Past vegetation dynamics to infer holocene climate changes in Tenerife and La Gomera, Canary Islands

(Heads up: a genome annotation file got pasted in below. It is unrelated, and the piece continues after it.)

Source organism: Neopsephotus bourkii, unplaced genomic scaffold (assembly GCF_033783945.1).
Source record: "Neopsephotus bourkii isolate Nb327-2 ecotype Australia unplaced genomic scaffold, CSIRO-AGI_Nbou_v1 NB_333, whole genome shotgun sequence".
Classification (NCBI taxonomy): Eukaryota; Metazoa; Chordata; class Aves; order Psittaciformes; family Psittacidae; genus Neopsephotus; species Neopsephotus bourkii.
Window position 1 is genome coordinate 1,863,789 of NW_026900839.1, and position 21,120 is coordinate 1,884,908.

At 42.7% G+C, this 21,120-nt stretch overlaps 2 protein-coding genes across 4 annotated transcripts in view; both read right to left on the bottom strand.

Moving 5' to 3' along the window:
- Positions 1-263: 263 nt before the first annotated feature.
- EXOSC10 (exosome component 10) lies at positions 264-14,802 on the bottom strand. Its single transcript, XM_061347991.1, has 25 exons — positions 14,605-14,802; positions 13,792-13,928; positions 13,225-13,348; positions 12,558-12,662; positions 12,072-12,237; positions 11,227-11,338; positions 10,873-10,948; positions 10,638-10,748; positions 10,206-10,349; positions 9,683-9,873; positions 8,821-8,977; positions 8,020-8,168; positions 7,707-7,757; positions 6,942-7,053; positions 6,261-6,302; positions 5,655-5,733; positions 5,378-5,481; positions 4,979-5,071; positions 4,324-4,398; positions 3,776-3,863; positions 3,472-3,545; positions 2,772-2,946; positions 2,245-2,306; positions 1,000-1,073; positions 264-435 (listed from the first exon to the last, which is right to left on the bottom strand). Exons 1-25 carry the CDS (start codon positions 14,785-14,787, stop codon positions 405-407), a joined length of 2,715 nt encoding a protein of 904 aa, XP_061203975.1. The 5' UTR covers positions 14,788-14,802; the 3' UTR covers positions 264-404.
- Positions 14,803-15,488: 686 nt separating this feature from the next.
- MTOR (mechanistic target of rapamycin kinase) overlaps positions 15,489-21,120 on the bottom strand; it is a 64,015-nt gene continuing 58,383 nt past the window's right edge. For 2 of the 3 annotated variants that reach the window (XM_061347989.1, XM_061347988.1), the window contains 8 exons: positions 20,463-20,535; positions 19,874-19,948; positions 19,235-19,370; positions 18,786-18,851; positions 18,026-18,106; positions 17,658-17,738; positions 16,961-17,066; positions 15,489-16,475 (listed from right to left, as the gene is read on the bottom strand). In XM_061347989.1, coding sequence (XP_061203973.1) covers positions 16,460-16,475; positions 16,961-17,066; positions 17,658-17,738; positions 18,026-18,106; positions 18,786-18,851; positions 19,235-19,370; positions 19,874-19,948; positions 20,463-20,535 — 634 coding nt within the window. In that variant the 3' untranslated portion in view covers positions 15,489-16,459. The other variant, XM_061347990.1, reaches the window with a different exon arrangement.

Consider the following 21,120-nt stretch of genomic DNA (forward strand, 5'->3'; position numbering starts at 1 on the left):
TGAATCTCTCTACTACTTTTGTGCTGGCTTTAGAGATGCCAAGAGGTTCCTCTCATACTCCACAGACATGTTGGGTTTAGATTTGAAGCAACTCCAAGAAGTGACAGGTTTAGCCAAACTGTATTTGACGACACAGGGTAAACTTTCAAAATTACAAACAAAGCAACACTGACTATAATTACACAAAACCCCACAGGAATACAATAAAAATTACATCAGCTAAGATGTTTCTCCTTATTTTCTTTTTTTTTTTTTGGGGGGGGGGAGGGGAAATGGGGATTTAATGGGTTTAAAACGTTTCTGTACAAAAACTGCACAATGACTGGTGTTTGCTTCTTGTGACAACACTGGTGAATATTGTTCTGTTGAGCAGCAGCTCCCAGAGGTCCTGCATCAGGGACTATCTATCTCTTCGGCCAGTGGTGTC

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Oceanic islands in the low latitudes, as the Canary Islands, are generally considered to have been well buffered from the climate change of the Quaternary period. However, questions remain about whether past climatic changes on Atlantic islands are synchronic with those occurring in Africa and the Mediterranean coast or if the climate remained stable during the Holocene. Here we used fossil pollen and charcoal time series on Tenerife and La Gomera in order to: 1) provide the first inter-island picture of vegetation dynamics through the last 9600 years of this important biodiverse region of Europe; 2) detect the vegetation sensitivity, mainly tree communities, to past climatic changes; and, 3) provide evidences for human-induced changes at this potentially highly informative point. Preliminary analyses suggest very little climate change for the period 4000 years to present, but this requires confirmation by reference to additional coring sites. In La Gomera, we found strong evidences of a shift towards drier conditions at around 5500 years ago. The general vegetation pattern observed was a decrease in hygrophilous trees (Canarian palm and willow) and an expansion of Morella-Erica woody heath. Our results provide the first evidence to suggest that the general Northern Africa and Mediterranean shift towards drier conditions may be traced in the Canary Islands.